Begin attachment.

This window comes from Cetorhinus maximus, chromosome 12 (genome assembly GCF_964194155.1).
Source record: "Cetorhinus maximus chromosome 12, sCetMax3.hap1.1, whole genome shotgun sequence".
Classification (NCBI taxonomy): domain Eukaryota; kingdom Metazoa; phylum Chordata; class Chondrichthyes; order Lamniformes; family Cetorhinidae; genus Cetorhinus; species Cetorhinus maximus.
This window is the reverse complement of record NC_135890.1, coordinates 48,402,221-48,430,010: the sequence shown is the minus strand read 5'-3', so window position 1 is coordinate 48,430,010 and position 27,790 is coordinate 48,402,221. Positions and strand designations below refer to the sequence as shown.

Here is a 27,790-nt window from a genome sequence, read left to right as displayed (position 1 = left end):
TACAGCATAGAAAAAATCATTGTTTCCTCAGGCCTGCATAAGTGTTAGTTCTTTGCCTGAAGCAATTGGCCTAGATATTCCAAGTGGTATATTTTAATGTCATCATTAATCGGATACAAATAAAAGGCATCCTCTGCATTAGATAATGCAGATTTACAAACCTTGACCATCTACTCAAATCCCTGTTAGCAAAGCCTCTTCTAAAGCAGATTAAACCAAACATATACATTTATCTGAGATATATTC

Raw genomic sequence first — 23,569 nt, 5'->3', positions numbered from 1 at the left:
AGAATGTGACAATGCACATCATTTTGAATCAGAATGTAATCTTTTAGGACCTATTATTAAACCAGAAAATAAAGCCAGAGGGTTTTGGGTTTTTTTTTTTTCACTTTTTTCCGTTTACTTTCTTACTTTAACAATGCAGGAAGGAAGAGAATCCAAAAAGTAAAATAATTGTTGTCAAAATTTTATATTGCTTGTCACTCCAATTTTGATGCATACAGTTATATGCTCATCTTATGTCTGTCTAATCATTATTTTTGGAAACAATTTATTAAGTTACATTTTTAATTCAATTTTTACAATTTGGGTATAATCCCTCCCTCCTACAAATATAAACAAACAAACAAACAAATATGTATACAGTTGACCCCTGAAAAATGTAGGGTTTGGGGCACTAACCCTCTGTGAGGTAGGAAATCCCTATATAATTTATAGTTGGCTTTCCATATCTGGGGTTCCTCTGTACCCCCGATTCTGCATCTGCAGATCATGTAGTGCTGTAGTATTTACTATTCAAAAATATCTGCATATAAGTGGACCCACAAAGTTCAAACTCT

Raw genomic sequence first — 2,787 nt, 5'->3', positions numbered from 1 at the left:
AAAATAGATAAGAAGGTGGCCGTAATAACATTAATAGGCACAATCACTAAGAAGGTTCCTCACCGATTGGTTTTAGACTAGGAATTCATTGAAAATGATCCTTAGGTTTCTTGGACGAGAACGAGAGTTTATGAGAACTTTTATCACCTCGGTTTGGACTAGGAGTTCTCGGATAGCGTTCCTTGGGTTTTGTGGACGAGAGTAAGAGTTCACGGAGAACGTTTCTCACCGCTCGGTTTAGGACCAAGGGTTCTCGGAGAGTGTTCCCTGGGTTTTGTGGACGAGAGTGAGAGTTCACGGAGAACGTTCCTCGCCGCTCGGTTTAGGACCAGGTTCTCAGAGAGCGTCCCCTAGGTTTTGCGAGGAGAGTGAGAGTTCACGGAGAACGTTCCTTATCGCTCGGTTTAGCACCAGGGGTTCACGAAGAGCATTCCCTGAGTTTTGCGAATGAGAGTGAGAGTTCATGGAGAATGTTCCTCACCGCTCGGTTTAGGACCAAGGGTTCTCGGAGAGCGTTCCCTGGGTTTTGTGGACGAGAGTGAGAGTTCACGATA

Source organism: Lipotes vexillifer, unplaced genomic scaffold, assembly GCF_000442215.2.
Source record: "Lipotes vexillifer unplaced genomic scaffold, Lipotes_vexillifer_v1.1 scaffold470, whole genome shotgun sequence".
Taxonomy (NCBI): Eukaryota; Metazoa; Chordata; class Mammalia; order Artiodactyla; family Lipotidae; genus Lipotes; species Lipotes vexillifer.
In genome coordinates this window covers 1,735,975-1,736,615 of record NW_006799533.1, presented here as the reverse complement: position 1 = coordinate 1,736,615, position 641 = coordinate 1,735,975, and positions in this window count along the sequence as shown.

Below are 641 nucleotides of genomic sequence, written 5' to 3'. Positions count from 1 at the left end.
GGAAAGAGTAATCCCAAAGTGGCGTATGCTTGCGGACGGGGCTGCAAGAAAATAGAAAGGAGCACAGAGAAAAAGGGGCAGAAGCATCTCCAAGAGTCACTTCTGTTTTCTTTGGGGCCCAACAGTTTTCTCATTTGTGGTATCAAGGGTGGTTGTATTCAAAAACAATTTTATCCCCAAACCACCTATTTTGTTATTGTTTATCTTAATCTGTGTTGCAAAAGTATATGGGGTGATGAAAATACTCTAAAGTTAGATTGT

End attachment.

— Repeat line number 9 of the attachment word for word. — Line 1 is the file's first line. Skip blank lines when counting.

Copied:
Raw genomic sequence first — 2,787 nt, 5'->3', positions numbered from 1 at the left: